In the traditional approach to product development, there is a sharp line between development and production. Development begins with a light bulb over someone’s head, proceeds through napkin sketches and CAD models, and ends, ultimately, with prototypes. At one or more points in the development process there may be input from the market, be it someone’s best guesses, one or more focus groups, or actual market tests. And from start to finish there is always pressure to “get on with it,” either because you need to catch up with a market leader or because you are the leader and someone may be catching up with you. But then, when you have reached your goal—a fully developed, marketable product—everything comes to a screeching halt and the drawings and/or models disappear into the “production machine,” from which, weeks or months later, a whole lot of deliverable product appears and the rush begins again as it heads off to market.
In plastic moulding, as in most other technologies, some aspects of this transition are unavoidable. Production moulds are costly, and they take time to manufacture. It would be risky to begin producing them before the design had been fully proven in development, when even a small change could turn tens of thousands of dollars’ worth of moulds into doorstops and boat anchors.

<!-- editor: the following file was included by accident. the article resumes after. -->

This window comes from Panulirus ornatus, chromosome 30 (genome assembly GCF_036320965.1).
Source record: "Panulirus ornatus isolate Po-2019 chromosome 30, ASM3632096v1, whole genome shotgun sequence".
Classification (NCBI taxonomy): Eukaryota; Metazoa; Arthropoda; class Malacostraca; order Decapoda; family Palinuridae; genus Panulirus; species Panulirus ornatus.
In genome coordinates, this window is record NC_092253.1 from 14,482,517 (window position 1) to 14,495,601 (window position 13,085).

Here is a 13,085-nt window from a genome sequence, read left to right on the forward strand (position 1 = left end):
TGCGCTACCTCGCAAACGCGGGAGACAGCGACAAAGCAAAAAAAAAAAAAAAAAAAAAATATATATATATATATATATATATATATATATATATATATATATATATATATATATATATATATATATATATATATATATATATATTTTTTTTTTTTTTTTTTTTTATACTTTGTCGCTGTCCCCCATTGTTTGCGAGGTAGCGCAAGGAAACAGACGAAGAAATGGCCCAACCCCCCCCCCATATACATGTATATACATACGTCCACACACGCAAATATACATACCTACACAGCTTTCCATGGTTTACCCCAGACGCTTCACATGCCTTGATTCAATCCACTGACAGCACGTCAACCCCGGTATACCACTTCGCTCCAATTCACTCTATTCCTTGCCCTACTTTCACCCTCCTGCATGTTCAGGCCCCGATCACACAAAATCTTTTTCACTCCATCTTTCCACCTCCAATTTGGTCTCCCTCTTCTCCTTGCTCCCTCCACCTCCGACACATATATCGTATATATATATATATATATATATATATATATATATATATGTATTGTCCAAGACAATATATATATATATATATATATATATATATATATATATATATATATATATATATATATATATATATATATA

Traditionally this has always presented manufacturers with a dilemma. They could keep development and manufacturing sequential and live with the resulting delay. Or they could treat them in parallel, starting on production moulds before the end of development, cutting their time to market but running the risk of having to go back and start tool-making over again. It was a painful choice, because today’s competitive global markets reward both speed and low cost. Manufacturers already recognise that rapid injection moulding as a prototyping method can reduce both cost and delay in the design of plastic parts. They are now beginning to see that it can also help reduce the post-development delay in bringing a product to market.
While rapid injection moulding is not identical to traditional production tooling, it is similar enough in process and technology to solve several problems and help speed up production. First, in addition to proving the design itself, it confirms that a part can actually be moulded. Second, while production-tool moulding can incorporate capabilities that rapid injection moulding can’t—internal cooling lines or sophisticated venting, for example—adapting a part to the demands of rapid injection moulding by equalizing wall thicknesses and maintaining draft can actually simplify and speed up the manufacture of production moulds while reducing their cost. In other words, rapid injection moulding doesn’t just produce prototype parts; it prototypes the production method that will produce those parts, allowing avoidable problems to be eliminated before the start of final mould making.
Perhaps even more important in today’s fast-moving markets, tools made for rapid injection moulding can also be used to mould parts in actual production resins and in production volumes—thousand or even tens of thousands of parts—while the “official” production tools are being made. In other words, yesterday’s prototyping moulds can produce today’s “go-to-market” parts while tomorrow’s ultra-high-volume moulds are being made.